So even in my 18th year (I think) I still don’t have an answer for the one thing I would always stick with. I do think the most important thing is getting up every day and doing school consistently and establishing good habits and an environment in which education is valuable and fulfilling and requires hard work. Having a homeschool parent willing to be committed and involved and who is striving to do the best for the kids is the biggest factor, in my opinion. I always was that parent, even if my curriculum choices weren’t great or my role was finding the best online class and supporting it. I always prioritized education and I think that was the key here. 
 

 

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My kids are 6th and 9th grades, and we have a few things that we used for both kids for all or almost all of the years.  We used Singapore Math until we finished it at level 6 (the kids are doing different things for pre-A and beyond, although both kids seem to enjoy using Life of Fred as a supplement).  Both kids used Hirsh's Core Knowledge in elementary school to guide topic choice in history, science, and literature stories.  We didn't cover the material in the same way, but they mostly covered the same content.  The Michael Clay Thompson series for language arts has been a hit with both kids (one is on level 4, the other is using 6 as part of their English credit).  I've used the K-12 History Odyssey as the main spine for middle school history for one kid and am using it with the second with plans to continue with it.  I like them having a survey in middle school so that they'll be in a good spot to choose interest-led things to delve deeper into for high school (we also use the World History Detective workbook during these years).  I might have used some of the same Critical Thinking Company workbooks for both kids, but those are supplements that I do as needed so I don't know exactly what I used for each, other than both did Inference Jones.  Both kid used Halvorson's Spelling Work! as a semester-long review at whatever point I decide that they're basically ready to be done with spelling.

We have some other things that we tried and didn't finish, and even more that we used for one year, said was sufficient but didn't love, and tried something different the next year.  I have also made different choices at times because my kids are different.  My map-obsessed kid didn't need to spend a lot of time on geography, for instance.  I give the kids a say in what we do, especially once they get older, and if they hate something or I feel it isn't working, I'm willing to make a switch.  But, once we find something that works that we like we definitely take a 'don't fix what isn't broken' approach.  I did learn early on that we do not do well with anything that is planned to be daily - 36 weeks x 5 days or something like that.  I can, and have, made adjustments but I prefer something where I don't feel like I'm just skipping stuff, or don't feel like I'm skipping 2/5 of the material.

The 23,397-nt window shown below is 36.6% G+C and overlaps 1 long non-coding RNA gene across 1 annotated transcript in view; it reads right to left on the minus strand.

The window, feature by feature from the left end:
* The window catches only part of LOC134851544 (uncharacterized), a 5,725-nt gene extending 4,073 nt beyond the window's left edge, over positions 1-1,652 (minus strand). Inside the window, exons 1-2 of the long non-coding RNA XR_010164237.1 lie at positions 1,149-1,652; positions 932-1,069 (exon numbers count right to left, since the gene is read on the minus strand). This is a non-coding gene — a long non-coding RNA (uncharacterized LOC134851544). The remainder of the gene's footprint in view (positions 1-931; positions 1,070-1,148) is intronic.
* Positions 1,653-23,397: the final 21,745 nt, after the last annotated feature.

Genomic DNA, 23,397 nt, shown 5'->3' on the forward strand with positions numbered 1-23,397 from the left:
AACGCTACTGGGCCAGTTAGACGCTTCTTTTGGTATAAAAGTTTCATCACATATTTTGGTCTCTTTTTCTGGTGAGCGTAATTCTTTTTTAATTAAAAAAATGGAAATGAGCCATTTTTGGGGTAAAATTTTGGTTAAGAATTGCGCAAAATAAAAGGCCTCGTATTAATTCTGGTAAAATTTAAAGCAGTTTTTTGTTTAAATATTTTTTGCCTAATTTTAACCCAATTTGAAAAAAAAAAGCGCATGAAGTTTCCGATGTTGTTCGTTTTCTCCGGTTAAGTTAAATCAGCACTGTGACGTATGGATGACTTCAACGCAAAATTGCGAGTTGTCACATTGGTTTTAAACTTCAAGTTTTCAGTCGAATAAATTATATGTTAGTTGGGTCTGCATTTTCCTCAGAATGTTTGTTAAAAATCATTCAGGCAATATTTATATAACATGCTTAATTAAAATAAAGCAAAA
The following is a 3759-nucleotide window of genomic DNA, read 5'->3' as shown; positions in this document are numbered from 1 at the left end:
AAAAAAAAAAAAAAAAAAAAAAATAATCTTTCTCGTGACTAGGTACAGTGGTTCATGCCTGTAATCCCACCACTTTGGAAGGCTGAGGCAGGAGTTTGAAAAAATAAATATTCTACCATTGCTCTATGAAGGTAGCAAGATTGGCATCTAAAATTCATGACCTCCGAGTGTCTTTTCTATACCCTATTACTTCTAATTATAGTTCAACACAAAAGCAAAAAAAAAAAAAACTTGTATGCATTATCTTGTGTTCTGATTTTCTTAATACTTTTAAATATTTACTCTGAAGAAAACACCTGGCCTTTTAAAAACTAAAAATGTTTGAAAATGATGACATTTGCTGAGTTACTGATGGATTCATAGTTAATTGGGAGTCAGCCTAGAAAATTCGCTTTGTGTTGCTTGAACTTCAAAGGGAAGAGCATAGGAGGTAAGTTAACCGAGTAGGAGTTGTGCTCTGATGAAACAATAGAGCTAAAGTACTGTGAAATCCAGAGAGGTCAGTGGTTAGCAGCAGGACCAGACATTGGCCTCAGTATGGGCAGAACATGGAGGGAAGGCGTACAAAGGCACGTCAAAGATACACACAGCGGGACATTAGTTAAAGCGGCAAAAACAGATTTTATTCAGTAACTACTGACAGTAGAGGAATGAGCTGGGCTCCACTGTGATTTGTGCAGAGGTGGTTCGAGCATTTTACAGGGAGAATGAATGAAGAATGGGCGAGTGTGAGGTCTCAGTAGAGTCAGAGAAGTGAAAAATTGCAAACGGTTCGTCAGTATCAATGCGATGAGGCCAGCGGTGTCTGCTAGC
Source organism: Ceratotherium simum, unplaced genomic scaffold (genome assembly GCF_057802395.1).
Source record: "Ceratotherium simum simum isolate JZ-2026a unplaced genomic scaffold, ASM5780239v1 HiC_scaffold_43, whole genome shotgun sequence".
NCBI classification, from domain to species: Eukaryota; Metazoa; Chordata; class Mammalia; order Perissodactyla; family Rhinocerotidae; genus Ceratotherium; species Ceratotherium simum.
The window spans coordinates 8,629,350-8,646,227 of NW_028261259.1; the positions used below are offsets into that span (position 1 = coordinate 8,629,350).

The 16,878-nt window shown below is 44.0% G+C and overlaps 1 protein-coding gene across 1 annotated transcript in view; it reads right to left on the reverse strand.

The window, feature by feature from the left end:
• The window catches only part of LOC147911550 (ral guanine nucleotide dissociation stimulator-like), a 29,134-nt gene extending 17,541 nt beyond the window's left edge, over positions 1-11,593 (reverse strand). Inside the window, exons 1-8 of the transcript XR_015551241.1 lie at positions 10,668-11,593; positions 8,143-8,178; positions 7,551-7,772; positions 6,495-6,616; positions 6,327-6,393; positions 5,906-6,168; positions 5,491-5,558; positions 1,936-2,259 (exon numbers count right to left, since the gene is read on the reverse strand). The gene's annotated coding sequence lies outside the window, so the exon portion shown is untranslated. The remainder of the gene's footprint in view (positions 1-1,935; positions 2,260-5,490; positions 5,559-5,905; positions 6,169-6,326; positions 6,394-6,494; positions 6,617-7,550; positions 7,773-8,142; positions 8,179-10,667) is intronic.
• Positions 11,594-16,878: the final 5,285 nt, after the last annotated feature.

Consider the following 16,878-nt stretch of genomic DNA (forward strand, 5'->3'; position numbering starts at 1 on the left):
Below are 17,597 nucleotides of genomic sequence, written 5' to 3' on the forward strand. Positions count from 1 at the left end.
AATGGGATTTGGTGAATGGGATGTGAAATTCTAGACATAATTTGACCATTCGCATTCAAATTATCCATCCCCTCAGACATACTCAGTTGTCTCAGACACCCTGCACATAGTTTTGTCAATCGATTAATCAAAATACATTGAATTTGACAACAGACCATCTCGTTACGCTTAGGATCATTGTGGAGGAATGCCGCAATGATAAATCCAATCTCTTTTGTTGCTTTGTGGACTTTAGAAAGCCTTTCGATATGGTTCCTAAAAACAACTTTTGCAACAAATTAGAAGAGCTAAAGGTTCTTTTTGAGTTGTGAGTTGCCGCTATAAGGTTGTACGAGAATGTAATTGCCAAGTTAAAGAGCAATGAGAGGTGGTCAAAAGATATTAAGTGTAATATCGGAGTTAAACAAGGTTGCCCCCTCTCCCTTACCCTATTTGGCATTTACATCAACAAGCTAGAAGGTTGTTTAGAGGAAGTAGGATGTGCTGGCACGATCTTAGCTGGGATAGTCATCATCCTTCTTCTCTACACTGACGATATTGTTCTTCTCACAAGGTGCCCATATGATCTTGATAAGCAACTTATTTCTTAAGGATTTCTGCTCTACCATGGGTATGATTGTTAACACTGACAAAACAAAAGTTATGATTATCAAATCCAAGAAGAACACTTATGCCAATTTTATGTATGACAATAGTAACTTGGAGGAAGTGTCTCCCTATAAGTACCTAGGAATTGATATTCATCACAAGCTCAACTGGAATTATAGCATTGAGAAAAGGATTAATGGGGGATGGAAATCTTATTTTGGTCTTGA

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On 10/27/2020 at 5:17 PM, JoyKM said:

How long did it take to find your trusty standbys?  I am starting to believe that the best curriculum is the one I feel most comfortable modifying.  We are a mere 12 weeks in, and I’ve been clarifying needs, goals and expectations. I would really like to land on some standbys!  

Well, I loved comparing curriculum... and there is a difference in sitting down and looking at the table of contents verses actual application. It’s a bit like flying over a state and saying you’ve been there, kwim? This is my twentieth year and I’d say I use my stand bys now, but I lack the enthusiasm now for throwing myself into a new curriculum and learning the ins and outs of teaching it. Honestly? I did it for a solid dozen or so years and I’m older, wiser, more tired, lol. Truth is, it’s less about the curriculum that about the application, mostly because homeschooling is more about the environment and less about the schooling. 😉 

I used to want to be in love with my curriculum. I wanted it to inspire me. Now? I want the basics done and done well, but I want it to get out of my way so we can pour ourselves into life and interests, etc. We use Saxon, but Nicole the Math Lady has sure made my life easier. I still love and appreciate First Language Lessons and pull out an old copy of Level 4 to memorize lists and I use Level 1 with my littles because it lends itself nicely to Circle Time. I like the Genevieve Foster books but I don’t necessarily always use them. I like Fix It, but wouldn’t use it alone. I like IEW for my kiddos who don’t write easily. I love books (fiction and none, classical and otherwise) and we read widely - solo, aloud, and on Audible, but we don’t call it school even when they are assigned. Sadly, I’ve never yet met a science curriculum I’ve loved.